Can a collection agency refuse to give information if they are garishing your wages?

My brother has a student loan that went into delinquency, now this collection agency is garnishing his wages. My question is this the loan itself was $6000 he have already paid $40,000 on the loan and when he called to talk about the loan they won’t give him any information and he still owe $6,000 can they with hold information from him such as his balance or the reason he still owe this amount.

Asked on October 16, 2011 under Bankruptcy Law, Florida

Answers:

FreeAdvice Contributing Attorney / FreeAdvice Contributing Attorney

Answered 9 years ago | Contributor

For a collection agency to be garnishing your brother's wages over a student loan, this means that there is a judgment against him where he was sued and lost the lawsuit either by default or an actual trial or settlement agreement.

If the collection agency that is garnishing your brother's wages refuses to give him information as to the total amount owed on the presumed judgment, your brother is entitled as a matter of law to this information in an attempt to pay off the judgment sooner rather than later.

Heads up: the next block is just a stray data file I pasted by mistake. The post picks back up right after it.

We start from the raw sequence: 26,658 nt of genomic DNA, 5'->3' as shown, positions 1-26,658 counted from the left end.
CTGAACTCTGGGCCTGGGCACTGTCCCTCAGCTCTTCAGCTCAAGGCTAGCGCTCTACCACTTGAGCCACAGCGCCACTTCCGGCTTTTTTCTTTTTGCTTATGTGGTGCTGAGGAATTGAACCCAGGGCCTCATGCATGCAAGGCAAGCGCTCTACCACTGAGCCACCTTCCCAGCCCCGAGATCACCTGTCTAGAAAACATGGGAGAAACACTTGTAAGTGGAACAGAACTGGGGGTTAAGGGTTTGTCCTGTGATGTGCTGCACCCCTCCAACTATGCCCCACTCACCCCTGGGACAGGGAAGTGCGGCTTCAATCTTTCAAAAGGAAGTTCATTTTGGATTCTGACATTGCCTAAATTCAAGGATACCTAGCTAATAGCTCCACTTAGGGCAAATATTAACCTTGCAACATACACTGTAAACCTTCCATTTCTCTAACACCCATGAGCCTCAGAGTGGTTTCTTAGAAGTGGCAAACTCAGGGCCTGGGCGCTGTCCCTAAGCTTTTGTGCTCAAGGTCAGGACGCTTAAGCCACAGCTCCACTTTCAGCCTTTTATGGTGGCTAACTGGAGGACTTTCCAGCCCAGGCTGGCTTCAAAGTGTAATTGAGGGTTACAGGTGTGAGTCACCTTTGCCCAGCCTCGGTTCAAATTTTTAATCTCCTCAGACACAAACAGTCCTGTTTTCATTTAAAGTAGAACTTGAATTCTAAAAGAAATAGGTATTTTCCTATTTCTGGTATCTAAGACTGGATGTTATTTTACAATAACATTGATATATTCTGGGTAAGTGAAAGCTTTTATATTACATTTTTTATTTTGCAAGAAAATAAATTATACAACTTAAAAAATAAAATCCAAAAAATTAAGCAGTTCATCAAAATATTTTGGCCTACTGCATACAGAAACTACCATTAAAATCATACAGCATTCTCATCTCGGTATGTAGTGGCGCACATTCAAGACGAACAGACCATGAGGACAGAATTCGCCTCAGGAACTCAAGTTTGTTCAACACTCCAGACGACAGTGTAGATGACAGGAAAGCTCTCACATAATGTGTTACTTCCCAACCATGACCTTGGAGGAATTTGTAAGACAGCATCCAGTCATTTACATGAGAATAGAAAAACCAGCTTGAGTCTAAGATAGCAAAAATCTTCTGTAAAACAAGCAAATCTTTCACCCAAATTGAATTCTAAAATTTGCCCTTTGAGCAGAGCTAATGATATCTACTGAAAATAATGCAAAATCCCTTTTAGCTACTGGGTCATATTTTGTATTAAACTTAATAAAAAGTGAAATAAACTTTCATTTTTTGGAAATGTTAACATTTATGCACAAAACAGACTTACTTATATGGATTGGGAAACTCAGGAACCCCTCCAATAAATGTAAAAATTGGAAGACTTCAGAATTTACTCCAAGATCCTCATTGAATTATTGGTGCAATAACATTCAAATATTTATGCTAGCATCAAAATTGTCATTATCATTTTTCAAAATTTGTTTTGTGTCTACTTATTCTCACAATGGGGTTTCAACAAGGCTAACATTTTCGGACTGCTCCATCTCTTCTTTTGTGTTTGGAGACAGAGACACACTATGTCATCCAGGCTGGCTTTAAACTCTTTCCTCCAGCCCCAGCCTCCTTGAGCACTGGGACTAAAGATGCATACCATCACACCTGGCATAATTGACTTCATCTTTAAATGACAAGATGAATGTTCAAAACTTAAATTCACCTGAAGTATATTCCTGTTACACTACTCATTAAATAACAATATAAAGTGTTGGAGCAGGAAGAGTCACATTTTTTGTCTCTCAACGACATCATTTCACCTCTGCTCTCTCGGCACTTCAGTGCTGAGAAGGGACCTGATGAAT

Your brother should pull the court file regarding the wage garnishment against him to calculate the amount of the judgment, how much has been paid in principal and how much is owed taking into account accrued interest.

If the colelction company continues to be difficult in answering his questions, he may need to consult with an attorney experienced in debt collection practices.

Good luck.

 


IMPORTANT NOTICE: The Answer(s) provided above are for general information only. The attorney providing the answer was not serving as the attorney for the person submitting the question or in any attorney-client relationship with such person. Laws may vary from state to state, and sometimes change. Tiny variations in the facts, or a fact not set forth in a question, often can change a legal outcome or an attorney's conclusion. Although AttorneyPages.com has verified the attorney was admitted to practice law in at least one jurisdiction, he or she may not be authorized to practice law in the jurisdiction referred to in the question, nor is he or she necessarily experienced in the area of the law involved. Unlike the information in the Answer(s) above, upon which you should NOT rely, for personal advice you can rely upon we suggest you retain an attorney to represent you.